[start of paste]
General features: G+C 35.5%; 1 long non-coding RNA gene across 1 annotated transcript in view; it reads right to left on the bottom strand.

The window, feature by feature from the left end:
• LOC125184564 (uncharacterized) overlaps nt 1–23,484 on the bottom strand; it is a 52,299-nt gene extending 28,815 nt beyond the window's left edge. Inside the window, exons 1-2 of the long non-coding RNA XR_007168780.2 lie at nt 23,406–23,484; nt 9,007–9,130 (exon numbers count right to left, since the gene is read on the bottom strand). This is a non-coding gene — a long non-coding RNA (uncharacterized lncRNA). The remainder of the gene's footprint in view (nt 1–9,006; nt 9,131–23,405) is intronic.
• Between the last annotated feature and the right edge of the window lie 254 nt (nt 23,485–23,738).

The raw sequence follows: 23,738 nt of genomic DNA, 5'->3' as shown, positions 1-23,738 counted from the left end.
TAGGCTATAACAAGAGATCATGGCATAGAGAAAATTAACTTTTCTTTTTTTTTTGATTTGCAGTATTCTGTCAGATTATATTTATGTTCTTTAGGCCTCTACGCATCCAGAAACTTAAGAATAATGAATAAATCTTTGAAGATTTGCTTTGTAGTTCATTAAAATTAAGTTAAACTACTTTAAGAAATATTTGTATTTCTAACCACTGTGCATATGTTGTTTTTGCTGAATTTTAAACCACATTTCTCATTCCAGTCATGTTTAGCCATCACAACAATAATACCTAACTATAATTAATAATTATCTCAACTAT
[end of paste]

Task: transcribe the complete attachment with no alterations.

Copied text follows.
General features: G+C 35.5%; 1 long non-coding RNA gene across 1 annotated transcript in view; it reads right to left on the bottom strand.

The window, feature by feature from the left end:
• LOC125184564 (uncharacterized) overlaps nt 1–23,484 on the bottom strand; it is a 52,299-nt gene extending 28,815 nt beyond the window's left edge. Inside the window, exons 1-2 of the long non-coding RNA XR_007168780.2 lie at nt 23,406–23,484; nt 9,007–9,130 (exon numbers count right to left, since the gene is read on the bottom strand). This is a non-coding gene — a long non-coding RNA (uncharacterized lncRNA). The remainder of the gene's footprint in view (nt 1–9,006; nt 9,131–23,405) is intronic.
• Between the last annotated feature and the right edge of the window lie 254 nt (nt 23,485–23,738).

The raw sequence follows: 23,738 nt of genomic DNA, 5'->3' as shown, positions 1-23,738 counted from the left end.
TAGGCTATAACAAGAGATCATGGCATAGAGAAAATTAACTTTTCTTTTTTTTTTGATTTGCAGTATTCTGTCAGATTATATTTATGTTCTTTAGGCCTCTACGCATCCAGAAACTTAAGAATAATGAATAAATCTTTGAAGATTTGCTTTGTAGTTCATTAAAATTAAGTTAAACTACTTTAAGAAATATTTGTATTTCTAACCACTGTGCATATGTTGTTTTTGCTGAATTTTAAACCACATTTCTCATTCCAGTCATGTTTAGCCATCACAACAATAATACCTAACTATAATTAATAATTATCTCAACTAT